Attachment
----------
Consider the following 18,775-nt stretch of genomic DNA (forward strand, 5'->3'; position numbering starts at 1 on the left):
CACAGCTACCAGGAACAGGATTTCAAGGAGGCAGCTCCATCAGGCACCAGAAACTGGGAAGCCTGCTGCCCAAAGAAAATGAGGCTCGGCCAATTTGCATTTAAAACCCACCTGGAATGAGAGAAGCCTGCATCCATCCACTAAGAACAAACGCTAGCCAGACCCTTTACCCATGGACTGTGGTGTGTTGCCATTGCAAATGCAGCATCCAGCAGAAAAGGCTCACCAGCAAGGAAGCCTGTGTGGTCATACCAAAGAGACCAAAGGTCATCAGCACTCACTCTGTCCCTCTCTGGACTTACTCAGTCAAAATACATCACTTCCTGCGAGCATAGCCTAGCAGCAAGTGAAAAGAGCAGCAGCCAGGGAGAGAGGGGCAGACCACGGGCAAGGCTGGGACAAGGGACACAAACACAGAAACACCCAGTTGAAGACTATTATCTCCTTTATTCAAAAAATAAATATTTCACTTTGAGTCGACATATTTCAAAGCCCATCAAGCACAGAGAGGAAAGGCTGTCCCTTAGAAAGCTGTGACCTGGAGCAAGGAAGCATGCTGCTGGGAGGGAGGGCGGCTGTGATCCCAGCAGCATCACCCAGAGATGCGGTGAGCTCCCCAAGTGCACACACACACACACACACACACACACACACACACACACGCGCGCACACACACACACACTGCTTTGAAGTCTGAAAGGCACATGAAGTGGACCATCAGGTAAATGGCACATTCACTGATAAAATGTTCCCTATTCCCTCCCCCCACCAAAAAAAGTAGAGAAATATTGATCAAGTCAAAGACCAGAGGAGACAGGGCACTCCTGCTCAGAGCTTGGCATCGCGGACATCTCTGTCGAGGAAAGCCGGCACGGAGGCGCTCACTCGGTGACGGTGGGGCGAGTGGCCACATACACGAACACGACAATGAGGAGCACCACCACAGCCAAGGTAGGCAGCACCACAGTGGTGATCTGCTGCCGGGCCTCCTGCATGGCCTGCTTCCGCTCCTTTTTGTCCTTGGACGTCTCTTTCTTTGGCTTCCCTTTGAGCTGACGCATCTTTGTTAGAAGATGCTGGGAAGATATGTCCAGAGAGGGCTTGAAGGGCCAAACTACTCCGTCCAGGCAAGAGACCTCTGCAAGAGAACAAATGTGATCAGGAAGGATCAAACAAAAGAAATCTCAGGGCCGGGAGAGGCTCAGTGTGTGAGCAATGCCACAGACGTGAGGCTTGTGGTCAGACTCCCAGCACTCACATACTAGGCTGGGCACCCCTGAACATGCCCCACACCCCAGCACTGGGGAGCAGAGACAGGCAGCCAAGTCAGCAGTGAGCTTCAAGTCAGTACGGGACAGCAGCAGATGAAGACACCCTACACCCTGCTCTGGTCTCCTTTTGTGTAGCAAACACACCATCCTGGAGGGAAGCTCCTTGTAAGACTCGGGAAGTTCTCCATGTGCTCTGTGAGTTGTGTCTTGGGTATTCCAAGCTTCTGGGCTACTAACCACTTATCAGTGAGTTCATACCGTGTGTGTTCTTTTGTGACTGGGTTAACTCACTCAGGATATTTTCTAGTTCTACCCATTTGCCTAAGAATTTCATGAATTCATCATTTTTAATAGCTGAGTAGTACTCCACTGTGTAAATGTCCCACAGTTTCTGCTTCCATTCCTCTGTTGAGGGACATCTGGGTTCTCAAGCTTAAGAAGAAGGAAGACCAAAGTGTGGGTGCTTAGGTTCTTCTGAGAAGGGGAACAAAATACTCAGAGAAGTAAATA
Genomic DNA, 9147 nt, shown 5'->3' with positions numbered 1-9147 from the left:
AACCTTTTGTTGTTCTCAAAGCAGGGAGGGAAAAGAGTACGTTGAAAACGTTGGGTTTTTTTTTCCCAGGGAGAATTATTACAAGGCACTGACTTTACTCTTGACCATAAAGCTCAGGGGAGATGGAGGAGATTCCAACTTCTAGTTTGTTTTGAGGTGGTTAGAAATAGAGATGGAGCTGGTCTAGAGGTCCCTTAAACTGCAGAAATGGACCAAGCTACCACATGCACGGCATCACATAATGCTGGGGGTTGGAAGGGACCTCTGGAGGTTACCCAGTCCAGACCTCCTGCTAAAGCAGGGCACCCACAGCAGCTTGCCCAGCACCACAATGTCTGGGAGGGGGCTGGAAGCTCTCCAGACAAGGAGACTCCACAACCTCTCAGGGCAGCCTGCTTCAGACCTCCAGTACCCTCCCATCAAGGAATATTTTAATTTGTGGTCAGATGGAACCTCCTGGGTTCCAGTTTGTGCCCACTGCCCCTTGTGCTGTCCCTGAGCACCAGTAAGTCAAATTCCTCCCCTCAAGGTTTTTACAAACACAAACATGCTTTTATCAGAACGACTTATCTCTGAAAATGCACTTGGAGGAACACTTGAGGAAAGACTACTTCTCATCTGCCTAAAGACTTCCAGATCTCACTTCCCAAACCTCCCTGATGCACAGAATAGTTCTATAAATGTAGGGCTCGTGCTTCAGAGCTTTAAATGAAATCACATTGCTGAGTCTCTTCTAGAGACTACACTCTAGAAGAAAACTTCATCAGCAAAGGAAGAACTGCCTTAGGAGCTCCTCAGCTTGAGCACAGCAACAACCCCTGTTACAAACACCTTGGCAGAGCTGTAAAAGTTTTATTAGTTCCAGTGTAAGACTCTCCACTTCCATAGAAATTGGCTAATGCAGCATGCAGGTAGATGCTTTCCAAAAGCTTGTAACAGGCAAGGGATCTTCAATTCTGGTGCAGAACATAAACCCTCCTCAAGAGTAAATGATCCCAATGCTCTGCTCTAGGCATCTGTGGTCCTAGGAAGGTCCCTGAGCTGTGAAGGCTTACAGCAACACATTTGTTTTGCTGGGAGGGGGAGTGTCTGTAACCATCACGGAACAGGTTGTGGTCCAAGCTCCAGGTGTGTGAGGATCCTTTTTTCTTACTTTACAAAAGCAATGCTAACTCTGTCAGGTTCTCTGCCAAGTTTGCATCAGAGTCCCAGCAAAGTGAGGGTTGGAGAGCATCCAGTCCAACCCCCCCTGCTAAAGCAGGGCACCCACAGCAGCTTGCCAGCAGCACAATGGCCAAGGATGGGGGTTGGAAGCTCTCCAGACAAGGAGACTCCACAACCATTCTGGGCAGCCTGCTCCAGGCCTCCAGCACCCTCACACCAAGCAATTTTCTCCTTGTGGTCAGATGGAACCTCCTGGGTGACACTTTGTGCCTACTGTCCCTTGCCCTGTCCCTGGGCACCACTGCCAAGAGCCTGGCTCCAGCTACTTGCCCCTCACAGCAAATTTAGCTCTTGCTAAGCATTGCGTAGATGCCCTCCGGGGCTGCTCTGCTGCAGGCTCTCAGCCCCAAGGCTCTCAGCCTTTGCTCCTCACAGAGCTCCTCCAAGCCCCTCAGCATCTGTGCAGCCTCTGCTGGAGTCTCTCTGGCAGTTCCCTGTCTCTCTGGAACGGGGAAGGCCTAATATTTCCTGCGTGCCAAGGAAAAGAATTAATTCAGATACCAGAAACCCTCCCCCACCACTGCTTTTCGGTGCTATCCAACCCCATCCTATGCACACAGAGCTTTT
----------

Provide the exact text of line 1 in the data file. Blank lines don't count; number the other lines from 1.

Consider the following 18,775-nt stretch of genomic DNA (forward strand, 5'->3'; position numbering starts at 1 on the left):